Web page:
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What’s the Stem Cells Buzz this Week? - Hhex-mediated Hematopoietic Regulation, MSC-mediated Neuroprotection, YY1 and CPCs, and Treating MPS1 with Liver-Directed hAECs!



A roundup of some of the recent stories in the ever-changing world of stem cells and regenerative medicine

Hhex-mediated Hematopoietic Regulation via Cdkn2a

Recent studies from the lab of Matthew P. McCormack (Monash University, Australia) have analyzed the requirement for the hematopoietically expressed homeobox transcription factor (Hhex) gene in hematopoiesis. Now, their new study demonstrates that hematopoietic stem cells (HSCs) require Hhex to repress the Cdkn2a locus, which encodes the p16Ink4a and p19Arf tumor suppressors, to self-renew and respond to hematopoietic stress. See STEM CELLS now for all the details.

How MSCs mediate Neuroprotection in Parkinsonian Models

A new study from the lab of Phil Hyu Lee (Yonsei University College of Medicine, Seoul, South Korea) describes how mesenchymal stem cells (MSCs) play a neuroprotective role in cell and animal models of Parkinsons Disease. Specifically, Oh et al. established that MSCs increase microtubule‐dependent axonal trafficking by inhibiting α‐synuclein‐induced tau phosphorylation and, therefore, suggest that pharmacological modulators of microtubule assembly or axonal transport may represent new therapeutic strategies. Head over to STEM CELLS now to read all the fine print.

All CPCs need is YY1!

The development of cardiac progenitor cells (CPCs) into cardiomyocytes requires the precise regulation of gene expression by various interacting factors. The lab of Sean M. Wu (Stanford University School of Medicine, CA, USA) now reveals that overexpression of the YY1 transcription factor promotes proliferation but inhibits differentiation of CPCs via the modulation of the chromatin environment of the promoter of specific genes. Which genes? Head over to STEM CELLS to find out!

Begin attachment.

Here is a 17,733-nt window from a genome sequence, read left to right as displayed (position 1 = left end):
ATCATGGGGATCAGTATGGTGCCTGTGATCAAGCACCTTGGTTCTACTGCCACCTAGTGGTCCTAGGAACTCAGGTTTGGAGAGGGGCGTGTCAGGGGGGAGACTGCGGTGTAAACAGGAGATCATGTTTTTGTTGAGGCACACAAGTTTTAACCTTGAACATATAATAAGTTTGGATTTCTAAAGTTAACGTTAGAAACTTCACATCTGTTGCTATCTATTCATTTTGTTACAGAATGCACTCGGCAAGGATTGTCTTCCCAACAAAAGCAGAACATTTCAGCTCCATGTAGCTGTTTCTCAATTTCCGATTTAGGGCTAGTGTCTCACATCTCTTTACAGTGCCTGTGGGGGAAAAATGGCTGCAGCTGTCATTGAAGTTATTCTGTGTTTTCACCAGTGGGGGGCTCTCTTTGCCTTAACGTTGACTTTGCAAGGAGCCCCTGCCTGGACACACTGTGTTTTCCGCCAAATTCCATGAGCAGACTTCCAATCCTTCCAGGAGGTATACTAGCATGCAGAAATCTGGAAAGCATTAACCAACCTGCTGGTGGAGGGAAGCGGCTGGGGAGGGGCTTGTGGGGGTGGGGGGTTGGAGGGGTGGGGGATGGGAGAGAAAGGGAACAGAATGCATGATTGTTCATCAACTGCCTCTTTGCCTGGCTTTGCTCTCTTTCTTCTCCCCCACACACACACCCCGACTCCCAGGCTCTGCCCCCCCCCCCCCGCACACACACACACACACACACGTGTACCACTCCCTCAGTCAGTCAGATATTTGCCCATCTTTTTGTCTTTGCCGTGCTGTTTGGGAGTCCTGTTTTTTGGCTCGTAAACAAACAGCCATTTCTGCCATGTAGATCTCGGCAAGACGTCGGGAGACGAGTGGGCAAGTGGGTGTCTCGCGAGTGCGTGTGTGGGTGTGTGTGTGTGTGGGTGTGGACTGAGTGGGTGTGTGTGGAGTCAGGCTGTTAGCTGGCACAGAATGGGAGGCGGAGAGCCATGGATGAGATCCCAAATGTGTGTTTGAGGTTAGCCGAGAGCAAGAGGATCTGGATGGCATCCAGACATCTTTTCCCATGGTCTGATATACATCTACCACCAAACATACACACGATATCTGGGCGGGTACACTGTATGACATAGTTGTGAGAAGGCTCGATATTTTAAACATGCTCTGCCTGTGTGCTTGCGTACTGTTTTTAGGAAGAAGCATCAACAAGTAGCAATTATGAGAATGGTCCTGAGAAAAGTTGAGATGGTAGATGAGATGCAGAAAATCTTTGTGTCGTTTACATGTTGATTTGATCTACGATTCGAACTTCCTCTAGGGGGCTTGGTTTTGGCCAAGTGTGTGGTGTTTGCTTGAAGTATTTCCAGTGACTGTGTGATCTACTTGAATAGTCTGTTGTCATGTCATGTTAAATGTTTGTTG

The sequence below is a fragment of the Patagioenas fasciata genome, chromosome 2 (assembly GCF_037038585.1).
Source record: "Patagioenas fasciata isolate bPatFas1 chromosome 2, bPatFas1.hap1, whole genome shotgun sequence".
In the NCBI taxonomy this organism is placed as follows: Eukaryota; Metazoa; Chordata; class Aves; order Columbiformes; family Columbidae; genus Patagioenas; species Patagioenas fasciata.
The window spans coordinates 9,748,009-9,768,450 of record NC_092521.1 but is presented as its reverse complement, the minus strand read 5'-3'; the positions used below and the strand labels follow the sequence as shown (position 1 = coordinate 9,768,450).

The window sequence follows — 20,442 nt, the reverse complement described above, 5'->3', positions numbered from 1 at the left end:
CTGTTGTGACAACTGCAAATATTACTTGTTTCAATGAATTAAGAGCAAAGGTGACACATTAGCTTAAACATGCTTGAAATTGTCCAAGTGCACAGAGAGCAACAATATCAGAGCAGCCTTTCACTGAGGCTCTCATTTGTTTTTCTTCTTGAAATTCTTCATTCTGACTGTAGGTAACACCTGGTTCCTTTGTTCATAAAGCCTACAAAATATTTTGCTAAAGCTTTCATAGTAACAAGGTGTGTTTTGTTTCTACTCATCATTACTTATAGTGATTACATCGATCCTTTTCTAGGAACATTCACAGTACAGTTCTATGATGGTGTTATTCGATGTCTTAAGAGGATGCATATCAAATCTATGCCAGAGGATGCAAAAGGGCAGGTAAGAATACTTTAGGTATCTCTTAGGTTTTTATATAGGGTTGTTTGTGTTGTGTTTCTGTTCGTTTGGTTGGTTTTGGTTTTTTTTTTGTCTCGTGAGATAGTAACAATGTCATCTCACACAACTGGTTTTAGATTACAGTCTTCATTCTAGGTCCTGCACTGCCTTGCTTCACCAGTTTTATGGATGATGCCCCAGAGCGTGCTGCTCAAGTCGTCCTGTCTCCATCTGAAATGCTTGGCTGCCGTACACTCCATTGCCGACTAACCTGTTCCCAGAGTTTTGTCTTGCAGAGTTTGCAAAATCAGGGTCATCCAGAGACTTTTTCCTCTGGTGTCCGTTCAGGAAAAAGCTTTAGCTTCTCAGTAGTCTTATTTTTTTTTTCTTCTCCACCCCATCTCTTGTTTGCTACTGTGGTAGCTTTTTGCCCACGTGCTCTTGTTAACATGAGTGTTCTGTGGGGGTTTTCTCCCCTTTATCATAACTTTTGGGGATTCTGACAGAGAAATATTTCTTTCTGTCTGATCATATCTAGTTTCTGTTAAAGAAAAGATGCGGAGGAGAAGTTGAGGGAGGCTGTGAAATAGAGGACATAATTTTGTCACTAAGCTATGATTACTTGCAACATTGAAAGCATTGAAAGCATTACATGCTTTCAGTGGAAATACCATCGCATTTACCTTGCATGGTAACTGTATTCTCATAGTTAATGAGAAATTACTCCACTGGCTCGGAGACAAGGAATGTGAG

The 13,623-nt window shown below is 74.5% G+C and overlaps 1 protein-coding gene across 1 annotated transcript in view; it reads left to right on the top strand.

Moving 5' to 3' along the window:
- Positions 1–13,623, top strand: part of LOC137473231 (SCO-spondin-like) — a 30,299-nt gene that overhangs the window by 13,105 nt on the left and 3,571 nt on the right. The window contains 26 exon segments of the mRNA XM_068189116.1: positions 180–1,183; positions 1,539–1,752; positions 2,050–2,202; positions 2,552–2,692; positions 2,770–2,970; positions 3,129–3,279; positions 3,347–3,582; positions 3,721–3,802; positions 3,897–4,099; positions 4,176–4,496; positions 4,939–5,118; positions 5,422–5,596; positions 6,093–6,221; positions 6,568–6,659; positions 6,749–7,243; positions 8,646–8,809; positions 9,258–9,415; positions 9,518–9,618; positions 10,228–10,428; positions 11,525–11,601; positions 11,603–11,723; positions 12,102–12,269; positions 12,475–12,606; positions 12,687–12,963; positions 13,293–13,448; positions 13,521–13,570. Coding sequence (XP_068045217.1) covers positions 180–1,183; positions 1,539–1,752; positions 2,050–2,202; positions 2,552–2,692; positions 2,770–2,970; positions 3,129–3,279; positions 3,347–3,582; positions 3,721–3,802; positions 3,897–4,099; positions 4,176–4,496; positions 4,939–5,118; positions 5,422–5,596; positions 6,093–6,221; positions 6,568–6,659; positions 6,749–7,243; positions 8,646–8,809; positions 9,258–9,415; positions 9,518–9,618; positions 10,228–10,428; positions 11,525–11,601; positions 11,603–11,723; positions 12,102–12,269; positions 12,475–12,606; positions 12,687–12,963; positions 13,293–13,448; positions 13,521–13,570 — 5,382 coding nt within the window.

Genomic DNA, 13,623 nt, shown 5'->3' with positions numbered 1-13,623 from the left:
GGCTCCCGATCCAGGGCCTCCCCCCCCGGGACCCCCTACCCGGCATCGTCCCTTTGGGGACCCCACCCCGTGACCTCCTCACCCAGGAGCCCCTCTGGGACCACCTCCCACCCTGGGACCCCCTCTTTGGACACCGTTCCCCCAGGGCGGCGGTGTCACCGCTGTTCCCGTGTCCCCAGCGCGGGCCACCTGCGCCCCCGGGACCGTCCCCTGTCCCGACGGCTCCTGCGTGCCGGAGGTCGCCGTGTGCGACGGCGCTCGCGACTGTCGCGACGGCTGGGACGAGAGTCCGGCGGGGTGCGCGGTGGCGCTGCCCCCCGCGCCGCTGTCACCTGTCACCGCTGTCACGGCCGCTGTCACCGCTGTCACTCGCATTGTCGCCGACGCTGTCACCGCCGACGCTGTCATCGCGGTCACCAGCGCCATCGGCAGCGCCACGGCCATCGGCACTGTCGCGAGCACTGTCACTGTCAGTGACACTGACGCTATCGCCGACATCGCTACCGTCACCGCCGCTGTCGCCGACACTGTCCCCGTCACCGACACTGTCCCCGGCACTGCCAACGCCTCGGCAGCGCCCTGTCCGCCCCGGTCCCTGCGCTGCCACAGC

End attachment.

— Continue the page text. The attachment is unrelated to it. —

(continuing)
Treating MPS1 with Liver-Directed hAECs

Treatment options for the lysosomal storage disorder Mucopolysaccharidosis type 1 (MPS1) currently offer improved life expectancy, but often have no benefits for skeletal and neurological phenotypes. A new therapeutic option, from the lab of Toshio Miki (University of Southern California, USA), comprises the transplantation of human amniotic epithelial cells (hAECs) into the liver to replace the enzyme missing in this disorder (α-l-iduronidase). Encouragingly, this treatment opportunity improved skeletal and neurological phenotypes and, therefore, may represent an exciting option for human patients. See STEM CELLS Translational Medicine for all the details.

So that’s a wrap for this week! Please let us know your views on all the stories we have covered here on the Stem Cells Buzz, and please let us know if we have missed anything interesting! Happy reading!